Millbrook: Net benefits

Wireless Internet access is a necessity rather than a luxury at most events, yet paying for it is still the norm. Kevin Leaver, head of events at Millbrook Events, explains why the concept of paying for Wi-Fi in venues should have been dropped in the last century…

Venues in the UK need to get smarter at delivering what event organisers, and ultimately exhibitors and delegates, actually want. For example, we exhibited at a well-known trade fair last year and were charged almost £100 for Internet access over the two-day event. When you have already paid for the space, the

set-up and displays, that extra expense leaves a sour taste in your mouth. Of course, the use of the Internet at events has increased dramatically.

Venues and event organisers regularly cater for business needs, offering support for live streaming for presenters who are unable to attend in person, Twitter walls, which feature instant updates, live feeds of the event to the web and exhibitors demonstrating products or websites at their stand, including the use of QR codes (quick response barcodes). In addition, delegates are increasingly using their smart phones to stay in email contact with the office.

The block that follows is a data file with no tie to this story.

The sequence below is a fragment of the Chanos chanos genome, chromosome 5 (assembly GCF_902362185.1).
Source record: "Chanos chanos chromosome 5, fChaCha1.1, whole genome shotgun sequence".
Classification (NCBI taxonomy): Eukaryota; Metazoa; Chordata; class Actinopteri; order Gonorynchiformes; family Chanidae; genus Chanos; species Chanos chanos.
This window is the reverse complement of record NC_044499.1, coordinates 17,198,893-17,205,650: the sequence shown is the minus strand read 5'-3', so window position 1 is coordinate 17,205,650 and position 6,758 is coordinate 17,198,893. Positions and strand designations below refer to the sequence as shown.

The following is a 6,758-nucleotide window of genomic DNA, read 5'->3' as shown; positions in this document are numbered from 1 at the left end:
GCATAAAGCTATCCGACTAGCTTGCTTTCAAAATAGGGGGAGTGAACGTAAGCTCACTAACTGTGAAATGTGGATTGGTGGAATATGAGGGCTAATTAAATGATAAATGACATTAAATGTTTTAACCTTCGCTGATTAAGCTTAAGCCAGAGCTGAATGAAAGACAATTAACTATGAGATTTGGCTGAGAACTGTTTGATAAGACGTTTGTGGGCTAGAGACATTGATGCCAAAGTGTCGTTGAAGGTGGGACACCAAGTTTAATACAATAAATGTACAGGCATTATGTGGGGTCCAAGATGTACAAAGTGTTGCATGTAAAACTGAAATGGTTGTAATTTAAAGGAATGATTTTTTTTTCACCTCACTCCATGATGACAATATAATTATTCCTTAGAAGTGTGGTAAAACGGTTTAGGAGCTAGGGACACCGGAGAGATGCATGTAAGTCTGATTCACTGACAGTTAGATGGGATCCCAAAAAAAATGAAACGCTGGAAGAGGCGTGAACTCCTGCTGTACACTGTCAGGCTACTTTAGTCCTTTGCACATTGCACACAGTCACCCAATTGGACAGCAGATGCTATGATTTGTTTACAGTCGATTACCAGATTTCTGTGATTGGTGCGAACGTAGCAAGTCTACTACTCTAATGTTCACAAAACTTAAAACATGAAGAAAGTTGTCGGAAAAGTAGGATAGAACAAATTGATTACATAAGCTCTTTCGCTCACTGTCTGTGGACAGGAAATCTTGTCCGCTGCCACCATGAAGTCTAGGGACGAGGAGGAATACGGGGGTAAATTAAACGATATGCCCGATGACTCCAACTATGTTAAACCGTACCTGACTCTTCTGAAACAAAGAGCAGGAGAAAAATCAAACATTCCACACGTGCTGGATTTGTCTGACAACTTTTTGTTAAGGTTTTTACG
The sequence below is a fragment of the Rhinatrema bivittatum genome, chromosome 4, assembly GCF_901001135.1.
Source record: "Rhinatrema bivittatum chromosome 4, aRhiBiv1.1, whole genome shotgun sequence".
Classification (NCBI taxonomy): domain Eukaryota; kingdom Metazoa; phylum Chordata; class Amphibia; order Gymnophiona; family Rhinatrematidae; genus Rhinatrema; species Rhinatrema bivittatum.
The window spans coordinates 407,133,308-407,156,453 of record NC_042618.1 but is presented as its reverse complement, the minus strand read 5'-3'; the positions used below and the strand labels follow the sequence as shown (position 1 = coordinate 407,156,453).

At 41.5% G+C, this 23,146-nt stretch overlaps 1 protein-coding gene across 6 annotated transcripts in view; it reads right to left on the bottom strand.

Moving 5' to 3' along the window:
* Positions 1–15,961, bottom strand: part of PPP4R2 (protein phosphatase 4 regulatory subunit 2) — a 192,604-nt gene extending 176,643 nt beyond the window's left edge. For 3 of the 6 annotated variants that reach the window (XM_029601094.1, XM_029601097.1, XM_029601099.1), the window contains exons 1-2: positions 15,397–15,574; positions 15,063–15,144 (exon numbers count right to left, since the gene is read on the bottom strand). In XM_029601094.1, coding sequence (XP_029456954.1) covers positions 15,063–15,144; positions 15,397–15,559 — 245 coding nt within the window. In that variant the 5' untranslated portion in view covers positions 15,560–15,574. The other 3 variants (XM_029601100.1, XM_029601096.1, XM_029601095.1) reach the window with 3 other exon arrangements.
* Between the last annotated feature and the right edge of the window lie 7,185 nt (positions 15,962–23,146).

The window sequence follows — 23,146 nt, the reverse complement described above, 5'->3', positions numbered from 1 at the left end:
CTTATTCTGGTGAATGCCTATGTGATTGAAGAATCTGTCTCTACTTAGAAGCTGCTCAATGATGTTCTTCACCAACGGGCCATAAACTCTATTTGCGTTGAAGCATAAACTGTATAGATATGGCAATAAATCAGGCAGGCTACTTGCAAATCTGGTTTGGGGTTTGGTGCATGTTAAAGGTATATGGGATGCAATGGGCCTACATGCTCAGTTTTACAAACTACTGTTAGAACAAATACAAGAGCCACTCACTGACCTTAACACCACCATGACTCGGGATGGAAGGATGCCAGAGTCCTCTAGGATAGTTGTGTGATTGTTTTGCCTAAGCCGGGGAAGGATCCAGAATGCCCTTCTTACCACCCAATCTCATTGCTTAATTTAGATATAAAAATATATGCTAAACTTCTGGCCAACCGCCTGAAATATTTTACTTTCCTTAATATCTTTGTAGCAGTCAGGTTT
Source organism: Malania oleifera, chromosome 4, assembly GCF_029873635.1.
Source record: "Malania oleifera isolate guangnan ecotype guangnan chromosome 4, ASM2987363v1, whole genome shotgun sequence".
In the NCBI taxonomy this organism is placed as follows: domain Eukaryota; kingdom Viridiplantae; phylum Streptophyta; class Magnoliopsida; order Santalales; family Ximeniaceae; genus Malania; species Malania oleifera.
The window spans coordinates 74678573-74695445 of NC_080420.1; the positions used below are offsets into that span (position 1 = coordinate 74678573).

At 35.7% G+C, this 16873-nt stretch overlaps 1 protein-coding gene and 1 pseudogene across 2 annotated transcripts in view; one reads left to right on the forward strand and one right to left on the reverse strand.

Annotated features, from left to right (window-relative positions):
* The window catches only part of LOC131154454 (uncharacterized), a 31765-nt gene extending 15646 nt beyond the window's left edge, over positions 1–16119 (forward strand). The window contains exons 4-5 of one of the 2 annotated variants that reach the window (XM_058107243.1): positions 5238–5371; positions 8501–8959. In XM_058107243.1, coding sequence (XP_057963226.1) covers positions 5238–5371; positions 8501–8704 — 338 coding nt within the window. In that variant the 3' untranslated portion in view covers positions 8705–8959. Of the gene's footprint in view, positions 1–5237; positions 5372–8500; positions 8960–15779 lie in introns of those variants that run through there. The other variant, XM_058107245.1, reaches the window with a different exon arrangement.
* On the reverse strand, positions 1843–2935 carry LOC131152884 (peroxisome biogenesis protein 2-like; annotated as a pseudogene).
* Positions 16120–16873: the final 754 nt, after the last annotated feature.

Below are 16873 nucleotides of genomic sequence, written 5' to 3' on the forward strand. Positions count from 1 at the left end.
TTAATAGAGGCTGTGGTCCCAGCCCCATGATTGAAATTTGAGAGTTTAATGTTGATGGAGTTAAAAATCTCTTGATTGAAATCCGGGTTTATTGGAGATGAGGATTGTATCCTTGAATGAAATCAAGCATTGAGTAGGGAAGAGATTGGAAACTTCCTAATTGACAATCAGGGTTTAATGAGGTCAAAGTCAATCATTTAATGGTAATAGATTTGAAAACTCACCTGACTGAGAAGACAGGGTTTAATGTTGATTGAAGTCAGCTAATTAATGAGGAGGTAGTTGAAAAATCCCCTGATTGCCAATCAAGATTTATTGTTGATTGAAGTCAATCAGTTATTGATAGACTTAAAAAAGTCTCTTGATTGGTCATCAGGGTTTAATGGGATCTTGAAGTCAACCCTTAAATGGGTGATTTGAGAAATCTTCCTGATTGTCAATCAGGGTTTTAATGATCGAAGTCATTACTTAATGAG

All of this technology does not come cheap. You can’t just plug in a home server and open the doors. It is important to consider how many devices will be logging on, what download speeds and search response times will be required, how to apply security settings and how you manage the different bandwidth priorities of the event within the venue. Event organisers also need to ensure they have in place an acceptable use policy and comply with the Digital Economy Act when it comes to retaining customer data and tracking the activities of users.

However, nowhere does it say that the end user should be the one to pay for all of this. Venues and event organisers need to be savvier when it comes to attracting business – and a free Wi-Fi package is a great way of standing out in a crowded marketplace. Delegates and exhibitors will vote with their feet if the overall experience isn’t up to scratch so, quite frankly, the sooner free Wi-Fi becomes the norm at events, the better.